Can you reverse tardive dyskinesia?

Tardive dyskinesia (TD) is a condition that causes involuntary movements, typically in the face and tongue. It’s often caused by long-term use of certain medications like antipsychotics or antidepressants. But can TD be reversed? Let’s explore this question further.

What is Tardive Dyskinesia?

Before we dive into whether TD can be reversed, let’s first understand what it is. TD is characterized by repetitive and uncontrollable movements of the facial muscles, tongue, and other body parts such as arms or legs. Symptoms are usually more common in people who have been taking medication for months or even years.

Symptoms of TD may include:

  • Involuntary movements of the mouth
  • Rapid eye blinking
  • Lip smacking
  • Chewing motions
  • Tongue protrusion

The Root Cause(s) of Tardive Dyskinesia

Several factors contribute to the development of tardive dyskinesia (TD). Some researchers suggest this movement disorder develops from decreased dopamine neurotransmission within certain pathways involved with posture control and motor activity movement within basal ganglia circuitry (BG) via exposure upregulation towards emerging hyperdopaminergic changes[1]. Anticholinergic overactivity at muscarinic receptors has also been suggested as a potential contributing factor[4].

Medications including haloperidol developed for treating psychotic disorders were once relied upon have now become known teratogens inducing adverse reactions not only increasing risk psychosis development but inhibiting natural recovery/rehabilitation without proper healthcare management consultation increased risks towards cognitive functional decline faster than expected developments (Juby et al., 2001)[2].

Eating disorders suppressing nutritional intake could induce nutritional deficiencies manifesting neurological health complications/developmental youth onset unknown origins identified two underlying forms: long-latency malnutrition-induced cerebrospinocerebellar disorder (LLMICD) and idiopathic sporadic cerebellar ataxia complicated by epilepsy, hypogonadism, cognitive impairment, and coenzyme Q10 deficiency [5]

Can Tardive Dyskinesia be Reversed?

The quick answer is maybe. Unfortunately, TD is not a condition that can be cured with medication or surgery easily. The main tactic for reversing TD involves stopping the use of the medications causing it to prevent further damage to the basal ganglia circuitry mentioned (i.e., halting prescription drug behaviors).

It’s estimated that 50%[3] of individuals who stop taking neuroleptic drugs experience improvement within several weeks – up to 80 percent if they discontinue within four years(4).

Other treatments used for TD may include:

  • Vitamin E
  • Botulinum toxin injections
  • Ginkgo biloba

These methods have mixed results relating towards successful treatment reversals inducing some risk factors decrease severity or rate progression mild symptoms’ apparent regression effectivity.[6][7].

Although there are no guaranteed outcomes from these treatments, it’s worth considering them as potential solutions.

Let Your Doctor Guide You Speak With Them Often

As always consult with your local healthcare specialist before accepting any advice/treatment impacting both physical/emotional wellbeing none expected side effects should seek medical attention immediately.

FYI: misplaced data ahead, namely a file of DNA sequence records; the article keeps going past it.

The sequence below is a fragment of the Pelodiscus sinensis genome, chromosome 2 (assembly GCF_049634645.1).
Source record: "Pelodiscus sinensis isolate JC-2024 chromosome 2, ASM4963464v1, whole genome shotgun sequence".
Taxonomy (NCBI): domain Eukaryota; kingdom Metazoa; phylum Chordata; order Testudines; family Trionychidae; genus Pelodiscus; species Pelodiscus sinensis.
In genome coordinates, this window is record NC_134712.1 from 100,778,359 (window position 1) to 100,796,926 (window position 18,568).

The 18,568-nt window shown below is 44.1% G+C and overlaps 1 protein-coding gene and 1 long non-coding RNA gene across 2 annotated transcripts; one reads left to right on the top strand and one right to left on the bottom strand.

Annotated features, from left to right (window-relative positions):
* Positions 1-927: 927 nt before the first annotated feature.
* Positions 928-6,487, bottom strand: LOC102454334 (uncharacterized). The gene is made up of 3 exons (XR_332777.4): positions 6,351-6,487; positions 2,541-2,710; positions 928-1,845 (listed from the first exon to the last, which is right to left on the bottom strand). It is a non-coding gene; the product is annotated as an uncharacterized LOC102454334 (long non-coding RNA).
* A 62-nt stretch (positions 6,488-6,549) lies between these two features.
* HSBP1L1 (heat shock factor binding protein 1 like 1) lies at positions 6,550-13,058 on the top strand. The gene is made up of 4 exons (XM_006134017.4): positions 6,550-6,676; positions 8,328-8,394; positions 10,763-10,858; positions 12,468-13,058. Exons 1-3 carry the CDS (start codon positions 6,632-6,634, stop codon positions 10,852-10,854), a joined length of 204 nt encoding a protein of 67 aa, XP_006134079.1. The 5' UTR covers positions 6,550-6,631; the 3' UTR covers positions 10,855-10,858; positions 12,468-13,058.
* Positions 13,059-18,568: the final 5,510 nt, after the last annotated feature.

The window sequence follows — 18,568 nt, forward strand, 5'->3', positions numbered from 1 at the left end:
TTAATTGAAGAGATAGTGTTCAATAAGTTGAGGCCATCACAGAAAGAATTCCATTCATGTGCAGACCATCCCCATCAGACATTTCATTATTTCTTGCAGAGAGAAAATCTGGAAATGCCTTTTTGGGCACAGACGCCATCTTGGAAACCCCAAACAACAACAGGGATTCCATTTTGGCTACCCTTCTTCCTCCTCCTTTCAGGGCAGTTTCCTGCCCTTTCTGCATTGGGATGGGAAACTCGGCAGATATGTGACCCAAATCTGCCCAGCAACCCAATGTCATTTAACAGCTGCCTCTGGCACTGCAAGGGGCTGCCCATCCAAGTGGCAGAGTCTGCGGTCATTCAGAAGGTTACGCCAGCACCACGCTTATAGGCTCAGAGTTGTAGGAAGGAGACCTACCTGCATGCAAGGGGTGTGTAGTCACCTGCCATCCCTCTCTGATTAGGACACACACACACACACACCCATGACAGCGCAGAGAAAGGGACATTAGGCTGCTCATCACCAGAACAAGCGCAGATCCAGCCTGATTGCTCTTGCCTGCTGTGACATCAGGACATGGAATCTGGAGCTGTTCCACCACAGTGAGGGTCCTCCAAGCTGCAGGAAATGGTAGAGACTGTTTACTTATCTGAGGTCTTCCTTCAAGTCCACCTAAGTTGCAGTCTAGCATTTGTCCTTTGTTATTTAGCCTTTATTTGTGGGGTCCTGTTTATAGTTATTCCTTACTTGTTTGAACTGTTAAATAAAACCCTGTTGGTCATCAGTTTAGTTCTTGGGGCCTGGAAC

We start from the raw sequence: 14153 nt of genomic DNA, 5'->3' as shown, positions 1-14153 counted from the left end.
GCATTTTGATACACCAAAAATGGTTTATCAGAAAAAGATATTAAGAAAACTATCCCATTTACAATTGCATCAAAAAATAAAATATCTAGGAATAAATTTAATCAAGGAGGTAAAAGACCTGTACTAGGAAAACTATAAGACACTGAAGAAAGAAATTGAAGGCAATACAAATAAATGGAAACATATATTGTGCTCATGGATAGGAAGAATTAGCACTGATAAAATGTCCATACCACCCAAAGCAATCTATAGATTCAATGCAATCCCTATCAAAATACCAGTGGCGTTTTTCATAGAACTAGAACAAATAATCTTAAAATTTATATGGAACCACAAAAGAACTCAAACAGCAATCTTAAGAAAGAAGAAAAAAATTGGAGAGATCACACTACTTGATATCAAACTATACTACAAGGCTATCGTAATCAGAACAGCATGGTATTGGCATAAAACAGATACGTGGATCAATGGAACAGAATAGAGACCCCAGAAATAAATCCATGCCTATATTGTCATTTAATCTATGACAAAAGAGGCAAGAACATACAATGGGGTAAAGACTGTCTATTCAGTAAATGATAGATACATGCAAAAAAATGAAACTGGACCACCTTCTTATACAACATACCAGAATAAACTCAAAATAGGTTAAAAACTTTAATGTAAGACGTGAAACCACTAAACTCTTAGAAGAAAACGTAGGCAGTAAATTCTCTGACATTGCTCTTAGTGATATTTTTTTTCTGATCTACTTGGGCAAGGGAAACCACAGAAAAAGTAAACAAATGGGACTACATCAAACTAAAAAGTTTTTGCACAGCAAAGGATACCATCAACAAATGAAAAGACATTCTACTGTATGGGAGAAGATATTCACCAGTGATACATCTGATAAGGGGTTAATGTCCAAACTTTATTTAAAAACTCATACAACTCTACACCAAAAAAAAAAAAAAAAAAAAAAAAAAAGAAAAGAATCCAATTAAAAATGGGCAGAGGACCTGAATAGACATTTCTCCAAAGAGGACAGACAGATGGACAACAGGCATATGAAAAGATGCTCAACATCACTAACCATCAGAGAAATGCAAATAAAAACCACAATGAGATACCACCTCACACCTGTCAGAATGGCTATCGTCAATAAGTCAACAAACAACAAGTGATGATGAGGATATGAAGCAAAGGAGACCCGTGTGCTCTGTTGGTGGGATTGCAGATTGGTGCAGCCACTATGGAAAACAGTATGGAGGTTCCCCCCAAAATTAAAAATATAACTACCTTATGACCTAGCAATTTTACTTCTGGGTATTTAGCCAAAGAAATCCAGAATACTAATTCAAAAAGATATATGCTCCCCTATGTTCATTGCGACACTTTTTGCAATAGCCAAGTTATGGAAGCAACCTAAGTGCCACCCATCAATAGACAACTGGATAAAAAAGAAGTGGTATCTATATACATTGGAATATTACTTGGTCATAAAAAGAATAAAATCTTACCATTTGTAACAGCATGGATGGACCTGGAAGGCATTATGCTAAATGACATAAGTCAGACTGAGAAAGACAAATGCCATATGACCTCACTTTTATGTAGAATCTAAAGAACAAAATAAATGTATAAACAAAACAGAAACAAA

Always Ask For Alternatives Options Available

If you’re worried about developing tardive dyskinesia while taking antipsychotic medication-related prescriptions exploring alternative treatment options available such as Cognitive Behaviour Therapy (CBT) could provide more insight into how diversifying therapeutic approaches could help manage psychiatric disorders without reliance on neurological altering drugs involved metabolic/electrolyte imbalances emphasizing exacerbation adverse reactions hindering successful recoveries/rehabilitation progressions.

Conclusion: Be Proactive

Overall understanding what causes tardive dyskinesia is crucial to developing solutions. While only limited, available treatments exist for reversing TD or minimizing symptoms. The best approach involves preventing it from happening in the first place by being proactive with your healthcare professional connections as well as seeking diversified neurological alternatives instead of sticking solely towards traditional medication-related routes.

Whether you’re already dealing with TD, or are looking to prevent it, keeping up the dialogue with trusted health providers and considering alternative treatment options like cognitive-behavioural therapy can make a significant impact on managing this condition long-term effectively.

[1] Factor SA. Tardive dyskinesia: historical perspectives and current concepts. Neurology 2016;86:S2–S6.
[2] Juby et al., Parkinson’s Disease (2001); Vol.7(5):271-274
[3] National Institute of Mental Health.NIMH-Sponsored Research Warns Against Abrupt Antipsychotic Discontinuation Retrieved June 16th,2020,hpp://
[4] Remington GJMC treat Options Neurol—cholinergic theory of tardive dyskinesia revisited—open source paper retrieved July 18th ,
[5 ] Toro GGandErcolino L Clinical characterization and diagnosis of cerebello-spinal-dominant juvenile ataxias A narrative review Int J Mol Sci Retrieved June 15th , http://doi.org10.3390/ijms21249371
[6 ] Mo’awwiq Raysi Al-Azzawi,Sirwan Kbache Sulaymaniyah base Hospital/Kurdistan Region-Iraq efficacy Vit E (tocopherol) in treatment tardive dyskinesia;Open source research Journal of Clinical & Experimental Neuroimmunology Also Available Worldwide through Open Access Retrieved July 13th,2021
[7] Gahlinger PM. Botulinum toxin a as a possible new therapy for tardive dystonia/cera-degarding syndrome? June 15th ,